A lot of the polyamorous people that I have met and known started out in a monogamous long-term relationship. They had no idea that their relationship was going to open up, that polyamory would be the path of the relationship would take. I also have known somebody who considers herself polyamorous to the core, who told me that her then-current primary partner was more monogamously oriented, and that she was seriously thinking about embracing monogamy with this person. Sometimes, your needs and desires take you and directions you could not have predicted earlier in your life. 🙂
No matter what style of relationship you tend to think yourself to be more comfortable with, the main thing I would caution against is being dogmatic. When people constrain themselves to one or another style of relationship without even letting themselves look outside of their perspective, they tend to miss out on a lot by tying themselves down to narrower outcomes; moreover, they become prisoner to the fear that the relationships they get into may suddenly change and take a turn in the direction that they have been trying to avoid all along. You have every right to ask for what you want as a starting point – but let’s be clear: there is no guarantee about what will happen in the future. It is better to simply be honest and admit this, together with your partner, rather than sitting in denial and pretending such uncertainty doesn’t exist while in reality constantly fearing it.
One of the better ways to start a productive conversation about what we want is to separate myth from reality. It is a myth, for example, that monogamous people must be destined to be unhappy about not being able to have romantic or sexual relationships with other people. It is equally a myth that polyamorous people must always want to have lots of crazy relationships and don’t care about deepening intimacy over time. People can be unhappy or crazy no matter what their relationship orientation is.
Non-monogamy and polyamory have occupied a special place in my heart, because for me, the very fact that somebody would consider an alternative to the dogmatic monogamous norm implies an open-mindedness to other ways of sharing love; to extending the sharing of love beyond traditional boundaries. But considering yourself polyamorous is no shield against dogmas; one can be just as dogmatic about wanting to love more than one person as they can about wanting to love one person only.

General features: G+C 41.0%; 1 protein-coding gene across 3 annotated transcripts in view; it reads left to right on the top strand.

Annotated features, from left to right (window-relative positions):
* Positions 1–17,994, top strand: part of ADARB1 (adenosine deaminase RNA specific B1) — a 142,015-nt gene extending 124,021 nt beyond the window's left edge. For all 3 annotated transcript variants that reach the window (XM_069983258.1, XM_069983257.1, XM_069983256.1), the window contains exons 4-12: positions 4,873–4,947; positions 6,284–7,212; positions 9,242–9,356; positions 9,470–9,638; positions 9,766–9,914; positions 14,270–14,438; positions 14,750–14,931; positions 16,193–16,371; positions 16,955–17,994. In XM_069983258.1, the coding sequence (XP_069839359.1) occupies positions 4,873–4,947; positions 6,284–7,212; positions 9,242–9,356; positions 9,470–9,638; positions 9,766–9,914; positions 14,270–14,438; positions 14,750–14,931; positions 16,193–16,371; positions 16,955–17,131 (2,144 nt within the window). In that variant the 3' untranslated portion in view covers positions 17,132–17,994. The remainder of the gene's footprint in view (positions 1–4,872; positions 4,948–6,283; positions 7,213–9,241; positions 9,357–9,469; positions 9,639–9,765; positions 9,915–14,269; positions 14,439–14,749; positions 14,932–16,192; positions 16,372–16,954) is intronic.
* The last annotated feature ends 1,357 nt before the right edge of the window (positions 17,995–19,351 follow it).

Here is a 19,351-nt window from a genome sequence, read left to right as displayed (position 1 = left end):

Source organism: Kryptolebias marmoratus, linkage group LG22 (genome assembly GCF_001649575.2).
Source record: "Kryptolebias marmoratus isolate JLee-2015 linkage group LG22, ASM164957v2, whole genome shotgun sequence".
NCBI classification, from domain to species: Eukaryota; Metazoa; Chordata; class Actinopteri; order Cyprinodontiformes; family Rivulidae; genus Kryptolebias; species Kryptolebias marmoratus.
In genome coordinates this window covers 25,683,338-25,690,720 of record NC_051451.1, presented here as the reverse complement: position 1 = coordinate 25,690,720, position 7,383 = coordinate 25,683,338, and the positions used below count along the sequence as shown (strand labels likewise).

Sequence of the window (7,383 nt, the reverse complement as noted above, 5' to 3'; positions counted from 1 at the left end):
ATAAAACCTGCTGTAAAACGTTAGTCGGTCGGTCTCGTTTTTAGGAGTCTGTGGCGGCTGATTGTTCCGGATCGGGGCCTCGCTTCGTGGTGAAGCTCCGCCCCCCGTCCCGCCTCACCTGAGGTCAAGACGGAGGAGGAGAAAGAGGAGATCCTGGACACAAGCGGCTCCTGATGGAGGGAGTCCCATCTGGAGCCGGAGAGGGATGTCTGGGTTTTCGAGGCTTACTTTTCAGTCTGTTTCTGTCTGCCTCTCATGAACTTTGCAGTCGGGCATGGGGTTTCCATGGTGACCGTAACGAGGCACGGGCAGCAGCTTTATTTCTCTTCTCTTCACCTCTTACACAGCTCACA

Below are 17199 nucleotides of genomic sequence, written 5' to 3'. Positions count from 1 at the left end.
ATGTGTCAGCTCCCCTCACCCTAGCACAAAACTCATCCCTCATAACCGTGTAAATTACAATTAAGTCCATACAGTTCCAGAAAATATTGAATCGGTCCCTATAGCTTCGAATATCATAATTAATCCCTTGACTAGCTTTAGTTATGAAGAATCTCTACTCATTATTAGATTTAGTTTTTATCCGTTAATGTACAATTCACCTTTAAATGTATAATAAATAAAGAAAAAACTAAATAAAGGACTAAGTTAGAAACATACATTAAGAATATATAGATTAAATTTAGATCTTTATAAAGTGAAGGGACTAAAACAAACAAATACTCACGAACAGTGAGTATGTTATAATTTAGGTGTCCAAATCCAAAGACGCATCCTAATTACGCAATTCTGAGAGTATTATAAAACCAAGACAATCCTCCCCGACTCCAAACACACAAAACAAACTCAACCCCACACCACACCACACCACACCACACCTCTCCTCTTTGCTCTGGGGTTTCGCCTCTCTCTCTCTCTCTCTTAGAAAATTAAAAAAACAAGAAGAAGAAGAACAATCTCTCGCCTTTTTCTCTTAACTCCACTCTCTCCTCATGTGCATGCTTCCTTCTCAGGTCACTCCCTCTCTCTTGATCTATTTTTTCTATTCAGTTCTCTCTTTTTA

There are times when, despite what your ideal is, the situation that you are in is calling out for you to go in another direction. If you listen, and remain open to the things you might not like, the time will come when you will hear the call. Sometimes this call will lead you to a very uncomfortable place, but at the very least, you will learn something quickly, and avoid feeling stuck in a rut for much longer (which is what happens when we don’t heed such calls). Then you can regroup and do what you need to do without having wasted a lot of time stuck in the rut – if you heed the call.
And often, that call to go in a different direction will lead you directly to a wonderful place. You cannot tell beforehand – but I’ve seen many people take a turn in their life that they never imagined, which also turned out better than they could have ever imagined. 🙂
Further reading in this vein: Desire, attraction, and the sacred middle ground.